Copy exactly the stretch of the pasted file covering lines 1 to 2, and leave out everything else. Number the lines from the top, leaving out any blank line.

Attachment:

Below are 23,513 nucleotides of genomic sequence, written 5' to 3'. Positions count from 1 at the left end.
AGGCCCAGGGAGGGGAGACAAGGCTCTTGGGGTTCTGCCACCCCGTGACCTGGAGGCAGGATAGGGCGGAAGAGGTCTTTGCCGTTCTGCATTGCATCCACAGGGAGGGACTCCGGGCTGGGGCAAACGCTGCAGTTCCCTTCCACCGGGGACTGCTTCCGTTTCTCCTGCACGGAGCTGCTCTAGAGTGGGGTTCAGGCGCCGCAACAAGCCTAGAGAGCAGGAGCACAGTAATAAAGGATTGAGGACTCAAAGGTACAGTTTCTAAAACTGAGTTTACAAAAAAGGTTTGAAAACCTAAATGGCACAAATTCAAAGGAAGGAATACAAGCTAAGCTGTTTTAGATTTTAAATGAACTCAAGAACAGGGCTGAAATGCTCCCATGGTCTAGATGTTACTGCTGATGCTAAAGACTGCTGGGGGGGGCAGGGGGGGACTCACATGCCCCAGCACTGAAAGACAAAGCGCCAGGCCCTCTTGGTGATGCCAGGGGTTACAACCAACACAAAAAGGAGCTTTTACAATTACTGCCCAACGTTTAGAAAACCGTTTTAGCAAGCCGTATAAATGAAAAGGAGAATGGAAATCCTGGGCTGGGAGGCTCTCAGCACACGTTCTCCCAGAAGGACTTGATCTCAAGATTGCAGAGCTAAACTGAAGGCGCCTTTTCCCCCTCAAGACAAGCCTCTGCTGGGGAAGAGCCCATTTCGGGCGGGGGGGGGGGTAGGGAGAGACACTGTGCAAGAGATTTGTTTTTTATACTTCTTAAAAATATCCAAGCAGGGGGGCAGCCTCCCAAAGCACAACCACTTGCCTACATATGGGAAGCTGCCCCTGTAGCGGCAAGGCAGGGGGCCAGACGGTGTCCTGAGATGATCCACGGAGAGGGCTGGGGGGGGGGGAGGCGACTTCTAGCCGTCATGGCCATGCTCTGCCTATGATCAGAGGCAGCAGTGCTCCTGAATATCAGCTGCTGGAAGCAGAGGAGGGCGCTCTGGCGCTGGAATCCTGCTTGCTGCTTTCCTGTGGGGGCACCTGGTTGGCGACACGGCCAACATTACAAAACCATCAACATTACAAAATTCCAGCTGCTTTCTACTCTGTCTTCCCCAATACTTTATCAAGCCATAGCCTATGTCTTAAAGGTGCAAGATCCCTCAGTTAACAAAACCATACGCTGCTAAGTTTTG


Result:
Below are 23,513 nucleotides of genomic sequence, written 5' to 3'. Positions count from 1 at the left end.
AGGCCCAGGGAGGGGAGACAAGGCTCTTGGGGTTCTGCCACCCCGTGACCTGGAGGCAGGATAGGGCGGAAGAGGTCTTTGCCGTTCTGCATTGCATCCACAGGGAGGGACTCCGGGCTGGGGCAAACGCTGCAGTTCCCTTCCACCGGGGACTGCTTCCGTTTCTCCTGCACGGAGCTGCTCTAGAGTGGGGTTCAGGCGCCGCAACAAGCCTAGAGAGCAGGAGCACAGTAATAAAGGATTGAGGACTCAAAGGTACAGTTTCTAAAACTGAGTTTACAAAAAAGGTTTGAAAACCTAAATGGCACAAATTCAAAGGAAGGAATACAAGCTAAGCTGTTTTAGATTTTAAATGAACTCAAGAACAGGGCTGAAATGCTCCCATGGTCTAGATGTTACTGCTGATGCTAAAGACTGCTGGGGGGGGCAGGGGGGGACTCACATGCCCCAGCACTGAAAGACAAAGCGCCAGGCCCTCTTGGTGATGCCAGGGGTTACAACCAACACAAAAAGGAGCTTTTACAATTACTGCCCAACGTTTAGAAAACCGTTTTAGCAAGCCGTATAAATGAAAAGGAGAATGGAAATCCTGGGCTGGGAGGCTCTCAGCACACGTTCTCCCAGAAGGACTTGATCTCAAGATTGCAGAGCTAAACTGAAGGCGCCTTTTCCCCCTCAAGACAAGCCTCTGCTGGGGAAGAGCCCATTTCGGGCGGGGGGGGGGGTAGGGAGAGACACTGTGCAAGAGATTTGTTTTTTATACTTCTTAAAAATATCCAAGCAGGGGGGCAGCCTCCCAAAGCACAACCACTTGCCTACATATGGGAAGCTGCCCCTGTAGCGGCAAGGCAGGGGGCCAGACGGTGTCCTGAGATGATCCACGGAGAGGGCTGGGGGGGGGGGAGGCGACTTCTAGCCGTCATGGCCATGCTCTGCCTATGATCAGAGGCAGCAGTGCTCCTGAATATCAGCTGCTGGAAGCAGAGGAGGGCGCTCTGGCGCTGGAATCCTGCTTGCTGCTTTCCTGTGGGGGCACCTGGTTGGCGACACGGCCAACATTACAAAACCATCAACATTACAAAATTCCAGCTGCTTTCTACTCTGTCTTCCCCAATACTTTATCAAGCCATAGCCTATGTCTTAAAGGTGCAAGATCCCTCAGTTAACAAAACCATACGCTGCTAAGTTTTG